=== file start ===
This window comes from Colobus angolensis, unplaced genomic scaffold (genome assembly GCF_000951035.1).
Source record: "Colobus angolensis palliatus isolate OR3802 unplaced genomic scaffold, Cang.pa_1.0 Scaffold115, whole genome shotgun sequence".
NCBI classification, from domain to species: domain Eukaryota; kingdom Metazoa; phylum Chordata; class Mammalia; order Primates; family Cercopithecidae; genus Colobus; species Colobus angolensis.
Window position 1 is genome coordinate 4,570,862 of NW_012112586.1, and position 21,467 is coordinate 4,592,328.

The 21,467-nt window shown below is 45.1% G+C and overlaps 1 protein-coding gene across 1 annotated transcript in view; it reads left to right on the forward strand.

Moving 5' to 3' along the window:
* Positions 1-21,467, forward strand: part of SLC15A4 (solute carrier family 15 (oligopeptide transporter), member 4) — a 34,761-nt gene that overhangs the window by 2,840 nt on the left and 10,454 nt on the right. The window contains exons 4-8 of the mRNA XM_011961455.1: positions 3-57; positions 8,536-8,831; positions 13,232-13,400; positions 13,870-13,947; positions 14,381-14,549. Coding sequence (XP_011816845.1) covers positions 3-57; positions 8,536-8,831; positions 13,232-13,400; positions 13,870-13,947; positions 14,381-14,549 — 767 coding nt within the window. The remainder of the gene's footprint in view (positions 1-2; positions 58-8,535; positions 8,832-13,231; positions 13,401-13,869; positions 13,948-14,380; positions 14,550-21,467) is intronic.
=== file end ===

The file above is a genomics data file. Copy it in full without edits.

This window comes from Colobus angolensis, unplaced genomic scaffold (genome assembly GCF_000951035.1).
Source record: "Colobus angolensis palliatus isolate OR3802 unplaced genomic scaffold, Cang.pa_1.0 Scaffold115, whole genome shotgun sequence".
NCBI classification, from domain to species: domain Eukaryota; kingdom Metazoa; phylum Chordata; class Mammalia; order Primates; family Cercopithecidae; genus Colobus; species Colobus angolensis.
Window position 1 is genome coordinate 4,570,862 of NW_012112586.1, and position 21,467 is coordinate 4,592,328.

The 21,467-nt window shown below is 45.1% G+C and overlaps 1 protein-coding gene across 1 annotated transcript in view; it reads left to right on the forward strand.

Moving 5' to 3' along the window:
* Positions 1-21,467, forward strand: part of SLC15A4 (solute carrier family 15 (oligopeptide transporter), member 4) — a 34,761-nt gene that overhangs the window by 2,840 nt on the left and 10,454 nt on the right. The window contains exons 4-8 of the mRNA XM_011961455.1: positions 3-57; positions 8,536-8,831; positions 13,232-13,400; positions 13,870-13,947; positions 14,381-14,549. Coding sequence (XP_011816845.1) covers positions 3-57; positions 8,536-8,831; positions 13,232-13,400; positions 13,870-13,947; positions 14,381-14,549 — 767 coding nt within the window. The remainder of the gene's footprint in view (positions 1-2; positions 58-8,535; positions 8,832-13,231; positions 13,401-13,869; positions 13,948-14,380; positions 14,550-21,467) is intronic.